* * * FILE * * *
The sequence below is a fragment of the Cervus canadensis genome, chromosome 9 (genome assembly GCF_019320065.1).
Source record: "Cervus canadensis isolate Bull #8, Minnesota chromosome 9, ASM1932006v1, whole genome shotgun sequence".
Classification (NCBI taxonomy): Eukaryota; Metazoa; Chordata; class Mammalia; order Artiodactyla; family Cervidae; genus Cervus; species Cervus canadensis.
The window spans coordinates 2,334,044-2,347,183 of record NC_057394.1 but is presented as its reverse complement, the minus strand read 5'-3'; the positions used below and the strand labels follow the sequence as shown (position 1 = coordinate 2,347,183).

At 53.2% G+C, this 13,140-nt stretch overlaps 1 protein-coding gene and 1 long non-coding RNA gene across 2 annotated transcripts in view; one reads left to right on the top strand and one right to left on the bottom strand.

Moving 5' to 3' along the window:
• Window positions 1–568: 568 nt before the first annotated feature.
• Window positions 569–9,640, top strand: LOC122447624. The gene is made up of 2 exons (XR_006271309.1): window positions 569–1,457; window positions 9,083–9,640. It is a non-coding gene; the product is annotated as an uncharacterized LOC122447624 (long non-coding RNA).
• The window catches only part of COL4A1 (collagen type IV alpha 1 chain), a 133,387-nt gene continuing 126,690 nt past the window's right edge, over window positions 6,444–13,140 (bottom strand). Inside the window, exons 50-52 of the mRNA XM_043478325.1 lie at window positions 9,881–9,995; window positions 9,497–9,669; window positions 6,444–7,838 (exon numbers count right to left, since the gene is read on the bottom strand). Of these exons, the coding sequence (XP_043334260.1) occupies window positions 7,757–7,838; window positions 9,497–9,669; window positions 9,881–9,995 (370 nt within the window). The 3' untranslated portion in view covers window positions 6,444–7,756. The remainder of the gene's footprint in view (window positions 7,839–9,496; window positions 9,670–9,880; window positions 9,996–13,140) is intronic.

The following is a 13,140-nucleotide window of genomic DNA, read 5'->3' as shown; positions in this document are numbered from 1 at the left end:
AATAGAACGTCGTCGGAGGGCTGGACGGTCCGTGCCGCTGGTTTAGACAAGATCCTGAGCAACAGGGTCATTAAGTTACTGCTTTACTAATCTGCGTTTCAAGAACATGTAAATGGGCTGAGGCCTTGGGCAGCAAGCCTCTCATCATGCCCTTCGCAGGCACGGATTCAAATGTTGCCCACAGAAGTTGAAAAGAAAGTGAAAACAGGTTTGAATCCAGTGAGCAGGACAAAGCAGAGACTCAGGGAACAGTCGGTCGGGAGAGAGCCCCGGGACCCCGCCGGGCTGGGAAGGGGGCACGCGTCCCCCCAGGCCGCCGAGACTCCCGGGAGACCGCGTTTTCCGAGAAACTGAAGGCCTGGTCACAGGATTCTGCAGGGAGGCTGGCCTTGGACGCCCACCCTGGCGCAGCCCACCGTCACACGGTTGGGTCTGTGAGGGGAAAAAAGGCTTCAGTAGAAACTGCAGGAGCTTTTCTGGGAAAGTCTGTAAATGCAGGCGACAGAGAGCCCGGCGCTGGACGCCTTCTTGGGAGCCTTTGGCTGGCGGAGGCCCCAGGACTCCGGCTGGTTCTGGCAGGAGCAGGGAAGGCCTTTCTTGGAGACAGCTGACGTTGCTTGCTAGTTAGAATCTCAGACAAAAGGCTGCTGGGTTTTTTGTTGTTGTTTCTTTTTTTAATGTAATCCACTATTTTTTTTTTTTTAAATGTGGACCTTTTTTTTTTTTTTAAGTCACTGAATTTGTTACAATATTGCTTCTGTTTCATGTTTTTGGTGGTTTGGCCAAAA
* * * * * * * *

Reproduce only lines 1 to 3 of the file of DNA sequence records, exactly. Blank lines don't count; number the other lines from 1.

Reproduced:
The sequence below is a fragment of the Cervus canadensis genome, chromosome 9 (genome assembly GCF_019320065.1).
Source record: "Cervus canadensis isolate Bull #8, Minnesota chromosome 9, ASM1932006v1, whole genome shotgun sequence".
Classification (NCBI taxonomy): Eukaryota; Metazoa; Chordata; class Mammalia; order Artiodactyla; family Cervidae; genus Cervus; species Cervus canadensis.